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Meconium is the first intestinal discharge of the newborn infant. In addition to epithelial cells, fetal hair, mucus, and bile, meconium also contains a number of proinflammatory components. With the passage of meconium in utero, the meconium-stained amniotic fluid (MSAF) may be aspirated. The presence of MSAF in the trachea can cause airway obstruction. With aspiration below the vocal cords, further obstruction, air trapping, and an inflammatory response can result in severe respiratory distress. Hallmarks include early onset of respiratory distress in an infant with MSAF who presents with poor lung compliance, hypoxemia, and a characteristic lung radiograph.


The incidence of MSAF varies from 8% to 20% of all deliveries. With improved perinatal care, the incidence has decreased. The incidence of MSAF increases from 1.6% at 34 to 37 weeks to 30% at ≥42 weeks. Of infants born through MSAF, approximately 5% go on to develop meconium aspiration syndrome (MAS). MAS primarily affects term and postmature infants. The intrauterine passage of meconium by infants <34 weeks’ gestation is very unusual and may represent bilious reflux secondary to intestinal obstruction, not MAS.


  1. In utero passage of meconium depends on hormonal and parasympathetic neural maturation. The exact mechanisms for in utero passage of meconium remain unclear, but fetal distress, vagal stimulation, and placental dysfunction are probable factors.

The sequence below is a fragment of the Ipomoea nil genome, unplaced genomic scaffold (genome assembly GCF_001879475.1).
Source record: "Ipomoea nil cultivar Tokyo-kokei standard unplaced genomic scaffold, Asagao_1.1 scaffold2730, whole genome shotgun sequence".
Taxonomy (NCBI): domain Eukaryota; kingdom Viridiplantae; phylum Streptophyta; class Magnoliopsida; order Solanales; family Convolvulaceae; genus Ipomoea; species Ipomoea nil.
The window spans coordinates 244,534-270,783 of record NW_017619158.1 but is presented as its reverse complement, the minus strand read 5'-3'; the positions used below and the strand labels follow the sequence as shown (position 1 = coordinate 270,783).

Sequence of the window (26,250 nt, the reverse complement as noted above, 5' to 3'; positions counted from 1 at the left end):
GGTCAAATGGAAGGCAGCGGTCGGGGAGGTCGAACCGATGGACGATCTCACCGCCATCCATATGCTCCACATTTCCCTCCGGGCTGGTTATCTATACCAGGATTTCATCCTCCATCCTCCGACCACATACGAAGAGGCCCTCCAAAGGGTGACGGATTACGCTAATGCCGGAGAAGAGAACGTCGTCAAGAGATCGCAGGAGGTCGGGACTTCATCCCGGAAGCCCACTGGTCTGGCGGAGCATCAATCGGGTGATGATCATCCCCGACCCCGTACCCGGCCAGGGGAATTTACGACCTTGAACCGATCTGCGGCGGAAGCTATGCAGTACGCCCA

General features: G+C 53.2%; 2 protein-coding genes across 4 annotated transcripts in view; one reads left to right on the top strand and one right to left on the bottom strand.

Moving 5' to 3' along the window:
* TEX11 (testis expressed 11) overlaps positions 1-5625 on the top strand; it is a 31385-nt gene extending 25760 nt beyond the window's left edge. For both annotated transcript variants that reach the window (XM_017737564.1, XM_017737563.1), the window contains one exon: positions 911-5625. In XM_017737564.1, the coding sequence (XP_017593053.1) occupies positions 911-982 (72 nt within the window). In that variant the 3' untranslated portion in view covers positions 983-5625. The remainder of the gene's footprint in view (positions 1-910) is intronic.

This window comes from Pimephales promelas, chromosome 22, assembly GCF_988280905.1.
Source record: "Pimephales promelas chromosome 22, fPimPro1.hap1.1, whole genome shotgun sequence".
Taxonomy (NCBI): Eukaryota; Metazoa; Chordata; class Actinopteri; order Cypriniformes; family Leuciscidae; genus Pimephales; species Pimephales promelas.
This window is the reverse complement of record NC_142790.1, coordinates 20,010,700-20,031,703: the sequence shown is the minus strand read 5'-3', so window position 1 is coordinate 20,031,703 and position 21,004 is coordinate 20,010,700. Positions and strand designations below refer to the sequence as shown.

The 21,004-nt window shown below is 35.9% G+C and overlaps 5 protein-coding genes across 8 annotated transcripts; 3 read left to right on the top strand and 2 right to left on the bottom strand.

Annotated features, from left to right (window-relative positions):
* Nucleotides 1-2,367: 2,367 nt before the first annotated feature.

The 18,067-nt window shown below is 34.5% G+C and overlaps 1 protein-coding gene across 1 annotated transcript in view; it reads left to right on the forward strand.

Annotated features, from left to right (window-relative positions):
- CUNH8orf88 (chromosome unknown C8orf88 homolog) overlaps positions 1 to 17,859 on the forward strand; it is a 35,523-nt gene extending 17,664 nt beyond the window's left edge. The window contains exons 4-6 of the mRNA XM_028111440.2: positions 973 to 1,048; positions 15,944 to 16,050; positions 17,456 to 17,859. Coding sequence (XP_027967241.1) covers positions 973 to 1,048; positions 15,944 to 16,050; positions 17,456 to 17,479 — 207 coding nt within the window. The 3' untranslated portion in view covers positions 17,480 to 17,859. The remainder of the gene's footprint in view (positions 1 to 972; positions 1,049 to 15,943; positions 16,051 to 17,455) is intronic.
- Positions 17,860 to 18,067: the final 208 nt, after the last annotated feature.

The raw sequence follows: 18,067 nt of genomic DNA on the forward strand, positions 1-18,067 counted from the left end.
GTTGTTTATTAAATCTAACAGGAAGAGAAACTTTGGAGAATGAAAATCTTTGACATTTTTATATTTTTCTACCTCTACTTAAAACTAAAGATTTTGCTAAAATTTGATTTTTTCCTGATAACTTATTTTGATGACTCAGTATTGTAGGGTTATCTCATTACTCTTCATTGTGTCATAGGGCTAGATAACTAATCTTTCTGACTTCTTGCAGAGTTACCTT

2. Aspiration of meconium. After intrauterine passage of meconium, deep irregular respiration or gasping, associated with fetal hypoxia, can cause aspiration of the MSAF. Early consequences of meconium aspiration include airway obstruction, decreased lung compliance, and increased expiratory large airway resistance.

    1. Airway obstruction. Thick MSAF can result in acute upper airway obstruction. As the aspirated meconium progresses distally, total and partial airway obstruction may occur. Partial airway obstruction can result in a ball-valve phenomenon leading to air trapping and alveolar hyperexpansion with a subsequent 20% to 50% risk of air leak. Total obstruction may lead to asymmetric areas of atelectasis, resulting in hypoxia and increased pulmonary vascular resistance (PVR).

    2. Chemical pneumonitis. With distal progression of meconium, chemical pneumonitis develops, which causes bronchiolar edema and narrowing of the small airways, all leading to increased hypercarbia and hypoxemia.

    3. Inflammatory mediators. Intrapulmonary meconium triggers the release of a number of proinflammatory cytokines that lead to further airway edema, apoptosis, hypoxia, and increased PVR. Endogenous production of phospholipase A2, identified in the lungs of infants with MAS, is associated with upregulation of inflammatory mediators, direct injury to the alveolar cell membrane, airway constriction, and surfactant catabolism.

    4. Surfactant dysfunction. The free fatty acids in meconium can strip surfactant from the surface of the alveoli. Meconium also impacts surfactant production and clearance by affecting phosphatidylcholine metabolism.

    5. Persistent pulmonary hypertension. A third of infants with meconium aspiration develop persistent pulmonary hypertension of the newborn (PPHN). Meconium aspiration alone may result in a delay of the normal decline ...

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